We Live Someone Else's Dream: What I Try to Remember & Appreciate
My granny always said, “The refugees would love to have your problems.” Granny would know, if only secondhand, since she served as a Methodist missionary in Southeast Asia for 30 years. She visited refugee camps and developed close friendships with people who had fled from their homes in search of refuge. Their stories haunted and inspired her through her final days. I’ll admit that, when I was a teenager, hearing her ceaseless reminders about the refugees felt like being scolded for bemoaning my “first world problems.” But as I’ve gotten older, her words feel truer than ever.
These days, it seems every other headline screams about people dying and families being separated in their quest for refuge. They flee war, famine, natural disasters, and heartless regimes in the hope that something better exists.
The way I see it, having refuge is the privilege of taking for granted that my needs will be met. I expect that when I leave my house it will be there when I return. I trust that the water coming out of my tap is clean and that any food we might need is just a short drive away. In a world where I can count on my needs being met, Granny’s words remind me that for so many people in the world, refuge is nothing more than a dream.
On these summer days when I complain about the heat or the rain, I remember that there are so many people who have no shelter from the heat and rain. When I feel touched out and overwhelmed by my children’s needs, I remember that there are parents in the world who would give anything to have their children around to annoy them. When I stress over the cost of groceries or gas, I remember that I have easy access to healthy food and a vehicle to fuel with gas. When my body is weighed down by chronic pain, I try to remain grateful that I have access to healthcare and medication. At the end of every day, I remind myself to relax into the embrace of my family, my refuge.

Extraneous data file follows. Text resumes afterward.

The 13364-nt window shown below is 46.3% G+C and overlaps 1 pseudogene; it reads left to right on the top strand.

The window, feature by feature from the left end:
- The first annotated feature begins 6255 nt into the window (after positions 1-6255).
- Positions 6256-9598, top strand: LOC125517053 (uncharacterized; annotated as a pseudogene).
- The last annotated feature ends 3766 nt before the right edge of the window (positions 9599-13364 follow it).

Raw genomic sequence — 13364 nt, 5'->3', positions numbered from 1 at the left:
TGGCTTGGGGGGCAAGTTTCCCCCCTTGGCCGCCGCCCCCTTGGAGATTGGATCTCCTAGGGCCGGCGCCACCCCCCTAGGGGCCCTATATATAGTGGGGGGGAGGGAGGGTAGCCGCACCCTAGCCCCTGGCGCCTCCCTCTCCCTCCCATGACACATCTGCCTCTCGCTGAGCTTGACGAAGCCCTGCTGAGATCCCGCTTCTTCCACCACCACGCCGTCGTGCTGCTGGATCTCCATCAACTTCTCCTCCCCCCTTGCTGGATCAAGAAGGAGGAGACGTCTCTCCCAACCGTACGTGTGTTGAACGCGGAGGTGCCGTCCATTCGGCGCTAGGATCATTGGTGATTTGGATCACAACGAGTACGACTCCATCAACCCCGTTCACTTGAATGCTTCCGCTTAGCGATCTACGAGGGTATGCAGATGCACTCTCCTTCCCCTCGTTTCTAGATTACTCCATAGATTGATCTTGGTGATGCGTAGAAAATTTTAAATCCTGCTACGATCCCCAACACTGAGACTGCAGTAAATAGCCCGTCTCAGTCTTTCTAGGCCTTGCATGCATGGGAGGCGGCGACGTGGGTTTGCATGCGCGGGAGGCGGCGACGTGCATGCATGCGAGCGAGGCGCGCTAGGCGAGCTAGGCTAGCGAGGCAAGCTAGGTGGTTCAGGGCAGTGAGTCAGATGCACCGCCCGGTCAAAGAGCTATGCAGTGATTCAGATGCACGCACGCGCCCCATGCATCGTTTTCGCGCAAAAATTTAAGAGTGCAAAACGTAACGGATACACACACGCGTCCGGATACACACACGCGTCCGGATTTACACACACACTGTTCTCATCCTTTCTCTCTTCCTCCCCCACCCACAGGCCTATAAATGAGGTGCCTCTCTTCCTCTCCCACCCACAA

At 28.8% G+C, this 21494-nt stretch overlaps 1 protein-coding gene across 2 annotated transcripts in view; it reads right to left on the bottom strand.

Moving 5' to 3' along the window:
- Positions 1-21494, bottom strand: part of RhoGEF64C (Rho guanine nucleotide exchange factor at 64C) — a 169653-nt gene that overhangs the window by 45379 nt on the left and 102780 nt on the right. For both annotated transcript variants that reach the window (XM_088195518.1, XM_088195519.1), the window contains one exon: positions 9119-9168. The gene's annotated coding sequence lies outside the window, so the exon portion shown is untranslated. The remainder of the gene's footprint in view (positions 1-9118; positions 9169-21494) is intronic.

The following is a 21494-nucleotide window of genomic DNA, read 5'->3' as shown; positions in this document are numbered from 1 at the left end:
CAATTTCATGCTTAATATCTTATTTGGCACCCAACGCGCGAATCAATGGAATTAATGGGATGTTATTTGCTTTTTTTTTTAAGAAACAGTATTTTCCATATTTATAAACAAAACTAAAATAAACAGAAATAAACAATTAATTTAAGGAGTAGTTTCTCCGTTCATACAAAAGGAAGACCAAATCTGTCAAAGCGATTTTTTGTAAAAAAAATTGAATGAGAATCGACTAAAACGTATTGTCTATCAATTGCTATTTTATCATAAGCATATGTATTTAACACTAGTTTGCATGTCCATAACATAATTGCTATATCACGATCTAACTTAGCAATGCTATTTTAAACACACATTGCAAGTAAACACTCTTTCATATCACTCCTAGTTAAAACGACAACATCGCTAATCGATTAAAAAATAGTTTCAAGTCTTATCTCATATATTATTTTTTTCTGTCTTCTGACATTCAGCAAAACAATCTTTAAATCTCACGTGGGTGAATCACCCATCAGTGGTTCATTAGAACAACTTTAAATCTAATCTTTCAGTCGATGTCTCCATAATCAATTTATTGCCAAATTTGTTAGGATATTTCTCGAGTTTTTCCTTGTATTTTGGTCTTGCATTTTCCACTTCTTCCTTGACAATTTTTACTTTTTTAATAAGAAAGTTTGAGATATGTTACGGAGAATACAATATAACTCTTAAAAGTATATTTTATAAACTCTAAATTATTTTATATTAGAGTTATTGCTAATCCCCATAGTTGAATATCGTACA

It’s not always easy to feel grateful in the face of very real stressors and pains, but my Granny’s voice echoes in my ear from somewhere beyond the grave, reminding me that I really don’t have it so bad.
Kendra Atkins-Boyce is a mother, doula, and writer living in Oregon. She believes wholeheartedly in the beauty of birth, and in the comfort of family. She is always ready to support those who need her in any way she can, and you can find out more about her services here.